11 September 2020 – While COVID-19 has spread rapidly in urban and rural areas alike, scholars in the Center for Global Health Science & Security (CGHSS) at Georgetown University Medical Center have been working on pandemic preparedness in cities for years. Nearly a decade ago, Dr. Rebecca Katz, CGHSS Director, co-authored an article redefining the paradigm for public health interventions in the 21st century. Two years ago, Katz and Matthew Boyce, Senior Research Associate at CGHSS, wrote about how future large-scale infectious disease outbreaks, including pandemics, would primarily involve cities.
The role and capacity of local governments to prepare for and manage a global pandemic has been a core subject of Georgetown’s engagement with the Global Parliament of Mayors (GPM). GPM has recently launched the Corona Crisis Campaign, to rapidly share information and approaches for responding to the pandemic, supported by the Georgetown Global Cities Initiative.
Prof. Katz and CGHSS strive to provide decision makers the tools they need to prevent, detect and respond to public health emergencies. The Center has been at the heart of local community COVID-19 response efforts across the United States and around the world. Two strategic resources designed to help cities address public health challenges include the COVID-Local response guide and the Rapid Urban Health Security Assessment (RUHSA) Tool.
COVID-Local is a result of coordinated efforts with other experts at the Nuclear Threat Initiative and the Center for Global Development and includes a guide for local decision makers that builds upon and complements guidance provided by other authorities. The tool includes multiple versions tailored for cities in the United States, cities in low and middle-income countries, and a re-opening framework for cities which includes recommended performance metrics. COVID-Local has been used and lauded by mayors around the United States and highlighted various news outlets, including NBC and the Guardian.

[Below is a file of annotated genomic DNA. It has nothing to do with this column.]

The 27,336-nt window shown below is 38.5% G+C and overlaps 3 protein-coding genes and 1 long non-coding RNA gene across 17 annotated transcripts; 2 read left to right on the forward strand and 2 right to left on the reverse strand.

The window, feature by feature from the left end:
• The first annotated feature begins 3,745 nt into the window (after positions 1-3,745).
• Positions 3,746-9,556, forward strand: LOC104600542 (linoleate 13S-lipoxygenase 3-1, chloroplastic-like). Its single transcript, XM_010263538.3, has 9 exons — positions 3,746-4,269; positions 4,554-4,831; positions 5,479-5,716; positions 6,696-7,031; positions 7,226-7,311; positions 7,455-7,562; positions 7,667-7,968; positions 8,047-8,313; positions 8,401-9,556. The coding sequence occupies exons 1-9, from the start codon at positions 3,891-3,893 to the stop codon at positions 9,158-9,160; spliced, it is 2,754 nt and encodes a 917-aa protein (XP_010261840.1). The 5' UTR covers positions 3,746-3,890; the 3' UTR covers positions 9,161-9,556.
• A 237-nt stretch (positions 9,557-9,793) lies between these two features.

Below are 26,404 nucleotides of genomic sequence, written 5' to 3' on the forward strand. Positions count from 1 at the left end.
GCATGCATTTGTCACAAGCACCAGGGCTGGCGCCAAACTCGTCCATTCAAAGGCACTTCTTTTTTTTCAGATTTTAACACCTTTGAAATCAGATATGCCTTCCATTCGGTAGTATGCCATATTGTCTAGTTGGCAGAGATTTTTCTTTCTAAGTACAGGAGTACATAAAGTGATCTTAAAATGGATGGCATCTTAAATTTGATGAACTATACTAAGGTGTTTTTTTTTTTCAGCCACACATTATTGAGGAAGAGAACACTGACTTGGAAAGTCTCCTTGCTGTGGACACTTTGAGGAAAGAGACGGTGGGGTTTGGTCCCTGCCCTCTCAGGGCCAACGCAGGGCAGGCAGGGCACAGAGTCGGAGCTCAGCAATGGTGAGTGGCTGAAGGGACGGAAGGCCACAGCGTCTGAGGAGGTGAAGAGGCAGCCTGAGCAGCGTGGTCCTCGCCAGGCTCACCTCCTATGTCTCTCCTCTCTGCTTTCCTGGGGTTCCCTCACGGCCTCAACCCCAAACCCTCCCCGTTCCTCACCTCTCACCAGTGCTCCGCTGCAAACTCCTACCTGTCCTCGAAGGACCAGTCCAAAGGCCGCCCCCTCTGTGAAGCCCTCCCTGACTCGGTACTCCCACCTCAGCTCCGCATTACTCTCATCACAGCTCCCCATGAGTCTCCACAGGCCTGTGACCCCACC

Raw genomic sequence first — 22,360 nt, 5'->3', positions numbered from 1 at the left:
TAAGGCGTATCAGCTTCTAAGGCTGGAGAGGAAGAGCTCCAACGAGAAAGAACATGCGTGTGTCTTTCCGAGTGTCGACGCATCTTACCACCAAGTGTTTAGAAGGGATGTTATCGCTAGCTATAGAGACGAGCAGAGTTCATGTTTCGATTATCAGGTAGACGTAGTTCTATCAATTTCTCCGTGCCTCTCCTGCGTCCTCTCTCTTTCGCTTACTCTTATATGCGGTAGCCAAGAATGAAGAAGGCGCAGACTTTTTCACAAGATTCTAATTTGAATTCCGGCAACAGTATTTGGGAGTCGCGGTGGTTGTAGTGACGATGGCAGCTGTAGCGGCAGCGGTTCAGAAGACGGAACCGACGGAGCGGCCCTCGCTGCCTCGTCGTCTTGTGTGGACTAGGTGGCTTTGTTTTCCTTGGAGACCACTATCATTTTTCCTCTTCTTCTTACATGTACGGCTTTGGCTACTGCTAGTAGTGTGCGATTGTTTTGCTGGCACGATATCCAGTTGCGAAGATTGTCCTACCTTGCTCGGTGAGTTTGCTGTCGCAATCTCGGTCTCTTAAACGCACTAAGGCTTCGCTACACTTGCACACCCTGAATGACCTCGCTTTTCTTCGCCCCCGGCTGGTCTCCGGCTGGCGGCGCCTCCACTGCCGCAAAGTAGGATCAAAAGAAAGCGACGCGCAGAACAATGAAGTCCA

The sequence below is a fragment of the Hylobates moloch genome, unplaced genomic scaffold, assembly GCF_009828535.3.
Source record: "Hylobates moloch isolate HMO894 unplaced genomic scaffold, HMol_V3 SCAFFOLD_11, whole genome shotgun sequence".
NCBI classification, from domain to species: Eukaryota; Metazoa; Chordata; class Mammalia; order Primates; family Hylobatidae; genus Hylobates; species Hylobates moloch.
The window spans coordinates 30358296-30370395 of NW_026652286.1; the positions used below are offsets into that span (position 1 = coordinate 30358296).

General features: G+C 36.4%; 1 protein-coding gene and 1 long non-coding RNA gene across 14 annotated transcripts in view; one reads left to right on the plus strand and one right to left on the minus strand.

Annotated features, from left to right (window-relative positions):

The RUHSA tool is a resource for supporting urban public policy to improve local-level pandemic preparedness. Recently published with support from the Open Philanthropy Project, RUHSA has potential applications for immediately informing COVID-19 response efforts, but its greatest value may be related to informing longer-term capacity development initiatives.
“When I look back on what we have collectively experienced over the last 8-months, it is clear that Covid-19 has catapulted city leaders around the world to lead response efforts and protect population health. They have done so even with limited resources and guidance, and we look forward to working with cities to capture experiences and build stronger, more resilient urban governance of disease,” reflected Prof. Rebecca Katz.